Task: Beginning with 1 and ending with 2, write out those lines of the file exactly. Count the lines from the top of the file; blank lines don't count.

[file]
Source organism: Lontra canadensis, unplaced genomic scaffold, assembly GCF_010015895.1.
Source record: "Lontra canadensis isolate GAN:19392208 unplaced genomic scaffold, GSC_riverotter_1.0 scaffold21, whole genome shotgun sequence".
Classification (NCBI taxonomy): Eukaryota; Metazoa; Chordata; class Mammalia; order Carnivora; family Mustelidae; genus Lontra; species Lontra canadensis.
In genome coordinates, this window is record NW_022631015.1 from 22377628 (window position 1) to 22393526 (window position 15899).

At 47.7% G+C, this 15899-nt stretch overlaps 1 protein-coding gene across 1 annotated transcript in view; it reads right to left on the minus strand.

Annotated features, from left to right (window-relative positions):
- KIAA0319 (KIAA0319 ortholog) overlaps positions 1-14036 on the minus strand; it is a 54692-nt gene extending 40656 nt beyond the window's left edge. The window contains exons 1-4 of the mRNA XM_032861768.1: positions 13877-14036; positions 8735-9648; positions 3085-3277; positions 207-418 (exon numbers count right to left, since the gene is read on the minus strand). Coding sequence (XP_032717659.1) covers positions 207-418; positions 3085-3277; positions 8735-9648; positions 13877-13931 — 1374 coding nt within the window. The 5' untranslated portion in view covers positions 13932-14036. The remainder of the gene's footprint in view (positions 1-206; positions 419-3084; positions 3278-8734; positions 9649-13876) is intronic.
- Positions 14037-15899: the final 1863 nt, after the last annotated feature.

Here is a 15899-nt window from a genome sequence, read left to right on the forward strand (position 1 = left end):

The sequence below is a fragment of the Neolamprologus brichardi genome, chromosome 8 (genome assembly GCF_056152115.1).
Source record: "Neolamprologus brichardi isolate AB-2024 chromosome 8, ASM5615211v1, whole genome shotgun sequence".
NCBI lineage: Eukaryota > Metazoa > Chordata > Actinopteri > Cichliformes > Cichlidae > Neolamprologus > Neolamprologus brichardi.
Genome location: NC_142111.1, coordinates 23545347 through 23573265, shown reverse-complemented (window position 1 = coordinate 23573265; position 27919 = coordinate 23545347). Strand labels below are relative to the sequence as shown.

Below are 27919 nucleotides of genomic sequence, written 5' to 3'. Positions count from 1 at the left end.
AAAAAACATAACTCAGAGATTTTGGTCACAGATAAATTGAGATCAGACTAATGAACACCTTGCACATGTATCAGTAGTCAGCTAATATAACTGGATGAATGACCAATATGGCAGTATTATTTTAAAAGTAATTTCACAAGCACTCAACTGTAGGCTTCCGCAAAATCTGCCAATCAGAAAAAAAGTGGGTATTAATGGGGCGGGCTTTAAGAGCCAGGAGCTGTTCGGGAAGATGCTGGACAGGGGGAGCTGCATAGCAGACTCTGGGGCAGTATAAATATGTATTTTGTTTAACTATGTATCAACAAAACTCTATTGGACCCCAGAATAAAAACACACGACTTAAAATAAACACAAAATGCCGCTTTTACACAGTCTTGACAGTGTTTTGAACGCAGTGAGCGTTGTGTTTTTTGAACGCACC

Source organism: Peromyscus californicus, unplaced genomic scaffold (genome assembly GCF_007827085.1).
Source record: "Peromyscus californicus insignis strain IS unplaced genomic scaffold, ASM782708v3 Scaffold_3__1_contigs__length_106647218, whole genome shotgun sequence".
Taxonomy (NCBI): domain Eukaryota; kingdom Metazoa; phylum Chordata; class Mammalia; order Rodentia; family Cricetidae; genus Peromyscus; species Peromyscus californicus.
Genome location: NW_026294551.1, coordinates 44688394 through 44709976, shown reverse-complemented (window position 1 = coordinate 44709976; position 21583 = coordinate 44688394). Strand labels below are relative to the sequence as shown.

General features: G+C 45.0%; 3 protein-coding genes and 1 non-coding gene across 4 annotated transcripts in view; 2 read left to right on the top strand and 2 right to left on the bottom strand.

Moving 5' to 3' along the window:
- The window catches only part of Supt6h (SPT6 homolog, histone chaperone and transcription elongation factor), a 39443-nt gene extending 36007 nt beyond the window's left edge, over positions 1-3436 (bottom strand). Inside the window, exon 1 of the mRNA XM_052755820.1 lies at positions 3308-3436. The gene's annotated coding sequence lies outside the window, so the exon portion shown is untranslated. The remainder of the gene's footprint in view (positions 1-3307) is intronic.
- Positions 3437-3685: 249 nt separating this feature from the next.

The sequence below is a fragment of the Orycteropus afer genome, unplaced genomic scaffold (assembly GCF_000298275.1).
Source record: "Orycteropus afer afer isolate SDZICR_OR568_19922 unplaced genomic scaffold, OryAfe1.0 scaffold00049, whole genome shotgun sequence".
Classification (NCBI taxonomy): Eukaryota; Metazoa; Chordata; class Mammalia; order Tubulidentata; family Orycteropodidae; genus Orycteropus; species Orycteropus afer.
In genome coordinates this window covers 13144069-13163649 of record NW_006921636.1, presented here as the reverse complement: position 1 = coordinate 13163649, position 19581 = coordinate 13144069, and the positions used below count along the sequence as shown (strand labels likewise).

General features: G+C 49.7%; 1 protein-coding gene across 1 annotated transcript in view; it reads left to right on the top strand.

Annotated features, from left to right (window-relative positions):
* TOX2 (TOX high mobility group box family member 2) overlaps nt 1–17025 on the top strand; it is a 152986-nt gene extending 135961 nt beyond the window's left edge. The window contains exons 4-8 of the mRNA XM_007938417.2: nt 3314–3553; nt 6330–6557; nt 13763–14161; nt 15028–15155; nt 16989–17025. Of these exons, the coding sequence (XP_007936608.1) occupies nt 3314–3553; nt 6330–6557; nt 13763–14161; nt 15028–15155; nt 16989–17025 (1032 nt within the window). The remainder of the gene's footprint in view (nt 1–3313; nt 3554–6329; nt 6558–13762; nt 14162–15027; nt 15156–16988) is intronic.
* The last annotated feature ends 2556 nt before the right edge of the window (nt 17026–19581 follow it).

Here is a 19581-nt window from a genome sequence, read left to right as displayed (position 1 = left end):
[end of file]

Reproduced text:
Source organism: Lontra canadensis, unplaced genomic scaffold, assembly GCF_010015895.1.
Source record: "Lontra canadensis isolate GAN:19392208 unplaced genomic scaffold, GSC_riverotter_1.0 scaffold21, whole genome shotgun sequence".